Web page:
North Vancouver RCMP warn about fake smartphones being sold to unwitting buyers

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      While Vancouverties on a budget may be searching for the best prices for smartphones, sometimes you get what you pay for—or even far, far less.

      Although many online sales may seem tempting, RCMP are alerting citizens about a recent trend of fake smartphones that are being sold to unaware buyers.

      Thus far this year, North Vancouver RCMP have already seized 15 counterfeit smartphones that look like the real deal.

      According to North Vancouver RCMP, buyers often first connect online with seller who claims to be reselling a name-brand smartphone at an attractive price that is below market value.

      The seller will often offer a convincing explanation about why they are reselling the phone at a discounted price instead of returning it the place of purchase.

      The seller will then schedule an appointment with the buyer to meet in a public place with the phone to complete the transaction.

      The lengths to which the seller will provide fake details can be quite thorough and convincing, including packaging and receipts.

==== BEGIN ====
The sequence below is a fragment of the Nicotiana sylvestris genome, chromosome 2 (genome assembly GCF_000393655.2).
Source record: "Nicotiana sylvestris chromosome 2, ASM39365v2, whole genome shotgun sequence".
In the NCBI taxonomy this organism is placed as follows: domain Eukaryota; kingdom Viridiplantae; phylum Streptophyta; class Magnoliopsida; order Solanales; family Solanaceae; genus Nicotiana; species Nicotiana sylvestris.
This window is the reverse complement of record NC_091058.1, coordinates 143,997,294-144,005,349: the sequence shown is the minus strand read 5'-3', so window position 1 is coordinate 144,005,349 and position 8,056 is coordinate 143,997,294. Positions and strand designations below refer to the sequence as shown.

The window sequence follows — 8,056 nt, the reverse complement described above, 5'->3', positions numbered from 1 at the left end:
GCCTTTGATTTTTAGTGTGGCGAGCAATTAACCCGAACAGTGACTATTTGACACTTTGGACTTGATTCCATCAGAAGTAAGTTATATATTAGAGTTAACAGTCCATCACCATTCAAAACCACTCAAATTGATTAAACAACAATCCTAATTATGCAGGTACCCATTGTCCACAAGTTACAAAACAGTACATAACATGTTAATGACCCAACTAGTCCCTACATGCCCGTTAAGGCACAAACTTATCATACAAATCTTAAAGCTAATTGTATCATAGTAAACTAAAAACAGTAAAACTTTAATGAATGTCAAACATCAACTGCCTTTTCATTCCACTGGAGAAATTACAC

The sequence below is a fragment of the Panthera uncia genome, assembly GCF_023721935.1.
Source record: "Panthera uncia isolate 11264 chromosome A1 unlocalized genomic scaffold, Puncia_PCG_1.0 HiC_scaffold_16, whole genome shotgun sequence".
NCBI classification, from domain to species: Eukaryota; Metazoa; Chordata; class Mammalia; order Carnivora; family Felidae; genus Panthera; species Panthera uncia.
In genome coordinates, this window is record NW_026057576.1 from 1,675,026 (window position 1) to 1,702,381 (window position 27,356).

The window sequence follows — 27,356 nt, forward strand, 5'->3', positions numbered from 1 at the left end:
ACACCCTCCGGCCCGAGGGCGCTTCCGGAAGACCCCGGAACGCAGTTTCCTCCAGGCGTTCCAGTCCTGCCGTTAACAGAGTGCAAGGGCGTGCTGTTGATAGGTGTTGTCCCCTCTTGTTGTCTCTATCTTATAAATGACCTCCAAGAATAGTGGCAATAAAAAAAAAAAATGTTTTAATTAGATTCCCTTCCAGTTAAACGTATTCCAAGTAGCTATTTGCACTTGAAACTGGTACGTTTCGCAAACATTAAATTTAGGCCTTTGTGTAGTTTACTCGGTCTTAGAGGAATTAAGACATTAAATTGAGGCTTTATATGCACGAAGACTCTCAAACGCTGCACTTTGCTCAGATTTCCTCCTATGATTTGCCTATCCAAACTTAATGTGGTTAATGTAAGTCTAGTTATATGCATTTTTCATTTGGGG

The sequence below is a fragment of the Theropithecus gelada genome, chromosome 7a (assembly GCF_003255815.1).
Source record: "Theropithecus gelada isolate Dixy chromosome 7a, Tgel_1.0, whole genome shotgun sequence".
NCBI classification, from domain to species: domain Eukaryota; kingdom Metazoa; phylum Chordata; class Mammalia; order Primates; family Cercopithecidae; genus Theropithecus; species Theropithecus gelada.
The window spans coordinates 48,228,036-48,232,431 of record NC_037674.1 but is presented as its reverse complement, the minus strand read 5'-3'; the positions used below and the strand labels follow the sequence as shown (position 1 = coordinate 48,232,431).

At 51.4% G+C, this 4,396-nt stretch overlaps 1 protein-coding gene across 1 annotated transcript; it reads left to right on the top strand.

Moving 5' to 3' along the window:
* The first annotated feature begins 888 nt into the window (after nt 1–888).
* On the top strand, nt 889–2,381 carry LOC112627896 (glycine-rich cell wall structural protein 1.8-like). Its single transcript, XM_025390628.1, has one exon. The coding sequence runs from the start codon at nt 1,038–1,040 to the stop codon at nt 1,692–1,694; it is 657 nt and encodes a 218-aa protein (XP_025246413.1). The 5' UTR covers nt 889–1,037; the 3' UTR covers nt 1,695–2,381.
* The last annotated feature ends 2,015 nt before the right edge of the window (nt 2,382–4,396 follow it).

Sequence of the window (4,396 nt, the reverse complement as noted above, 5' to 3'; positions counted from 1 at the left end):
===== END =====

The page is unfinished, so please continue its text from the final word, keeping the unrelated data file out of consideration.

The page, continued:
North Vancouver’s Economic Crime Unit Cpl. Alex Bojic explains in a news release that these phone appear “extremely realistic looking” and usually are “vacuum sealed in what appears to be authentic packaging, complete with a bar code from a local business and a matching receipt”.

      North Vancouver RCMP Sgt. Doug Trousdell explained to the Georgia Straight that these phones are basic shells that only have the minimum amount of software to make them appear as if they are legimate products but don't actually function as they aren't real phones.

      Accordingly, while the contents inside the package will usually appear to be authentic, it won’t be until the buyer tries to use the phone itself that they will become aware that something is wrong.

      “If the buyer opens the package, they’ll find the phone comes with all of the components, accessories, and manuals,” Cpl. Bojic stated in a news release. “The phone powers up as normal to a home screen that looks legit. It’s only after the buyer takes the phone home and starts opening individual settings and applications that they’ll realize something is up.”

      There's another potential risk when buying these devices from an unknown seller—the seller may have loaded the phone with malware (or malicious software), which can secretly relay private or security data and information from the buyer back to the seller.

      Anyone who has been the victim of fake smartphone scams should contact local police.

      More information about online shopping fraud, including online auction fraud, can be found at the RCMP website.